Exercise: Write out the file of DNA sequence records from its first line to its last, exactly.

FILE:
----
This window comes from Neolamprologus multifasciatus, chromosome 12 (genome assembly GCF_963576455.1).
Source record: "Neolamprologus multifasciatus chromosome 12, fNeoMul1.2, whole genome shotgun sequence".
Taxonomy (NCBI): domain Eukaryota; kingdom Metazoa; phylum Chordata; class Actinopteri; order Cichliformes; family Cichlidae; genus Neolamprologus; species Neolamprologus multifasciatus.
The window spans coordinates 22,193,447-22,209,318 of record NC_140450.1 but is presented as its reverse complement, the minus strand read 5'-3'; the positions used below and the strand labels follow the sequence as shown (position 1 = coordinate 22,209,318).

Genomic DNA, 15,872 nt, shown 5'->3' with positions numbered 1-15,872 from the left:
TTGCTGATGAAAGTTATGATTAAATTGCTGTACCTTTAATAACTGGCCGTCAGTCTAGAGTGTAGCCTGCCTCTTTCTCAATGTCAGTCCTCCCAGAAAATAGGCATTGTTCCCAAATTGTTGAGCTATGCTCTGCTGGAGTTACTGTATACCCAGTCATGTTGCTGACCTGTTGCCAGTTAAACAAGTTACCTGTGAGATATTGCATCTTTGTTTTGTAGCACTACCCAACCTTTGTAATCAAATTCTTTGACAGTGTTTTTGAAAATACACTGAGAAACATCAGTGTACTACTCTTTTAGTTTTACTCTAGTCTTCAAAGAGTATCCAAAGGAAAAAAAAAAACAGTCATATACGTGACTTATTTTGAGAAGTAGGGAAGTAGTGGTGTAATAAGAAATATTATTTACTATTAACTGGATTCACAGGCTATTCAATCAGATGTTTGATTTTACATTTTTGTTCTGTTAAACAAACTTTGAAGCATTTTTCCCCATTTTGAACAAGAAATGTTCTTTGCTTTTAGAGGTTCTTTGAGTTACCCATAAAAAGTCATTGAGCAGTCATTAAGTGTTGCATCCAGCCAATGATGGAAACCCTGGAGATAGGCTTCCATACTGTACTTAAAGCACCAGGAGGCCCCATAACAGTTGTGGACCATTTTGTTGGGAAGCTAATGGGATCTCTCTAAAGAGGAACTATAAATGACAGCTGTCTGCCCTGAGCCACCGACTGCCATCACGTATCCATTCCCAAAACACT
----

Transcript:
This window comes from Neolamprologus multifasciatus, chromosome 12 (genome assembly GCF_963576455.1).
Source record: "Neolamprologus multifasciatus chromosome 12, fNeoMul1.2, whole genome shotgun sequence".
Taxonomy (NCBI): domain Eukaryota; kingdom Metazoa; phylum Chordata; class Actinopteri; order Cichliformes; family Cichlidae; genus Neolamprologus; species Neolamprologus multifasciatus.
The window spans coordinates 22,193,447-22,209,318 of record NC_140450.1 but is presented as its reverse complement, the minus strand read 5'-3'; the positions used below and the strand labels follow the sequence as shown (position 1 = coordinate 22,209,318).

Genomic DNA, 15,872 nt, shown 5'->3' with positions numbered 1-15,872 from the left:
TTGCTGATGAAAGTTATGATTAAATTGCTGTACCTTTAATAACTGGCCGTCAGTCTAGAGTGTAGCCTGCCTCTTTCTCAATGTCAGTCCTCCCAGAAAATAGGCATTGTTCCCAAATTGTTGAGCTATGCTCTGCTGGAGTTACTGTATACCCAGTCATGTTGCTGACCTGTTGCCAGTTAAACAAGTTACCTGTGAGATATTGCATCTTTGTTTTGTAGCACTACCCAACCTTTGTAATCAAATTCTTTGACAGTGTTTTTGAAAATACACTGAGAAACATCAGTGTACTACTCTTTTAGTTTTACTCTAGTCTTCAAAGAGTATCCAAAGGAAAAAAAAAAACAGTCATATACGTGACTTATTTTGAGAAGTAGGGAAGTAGTGGTGTAATAAGAAATATTATTTACTATTAACTGGATTCACAGGCTATTCAATCAGATGTTTGATTTTACATTTTTGTTCTGTTAAACAAACTTTGAAGCATTTTTCCCCATTTTGAACAAGAAATGTTCTTTGCTTTTAGAGGTTCTTTGAGTTACCCATAAAAAGTCATTGAGCAGTCATTAAGTGTTGCATCCAGCCAATGATGGAAACCCTGGAGATAGGCTTCCATACTGTACTTAAAGCACCAGGAGGCCCCATAACAGTTGTGGACCATTTTGTTGGGAAGCTAATGGGATCTCTCTAAAGAGGAACTATAAATGACAGCTGTCTGCCCTGAGCCACCGACTGCCATCACGTATCCATTCCCAAAACACT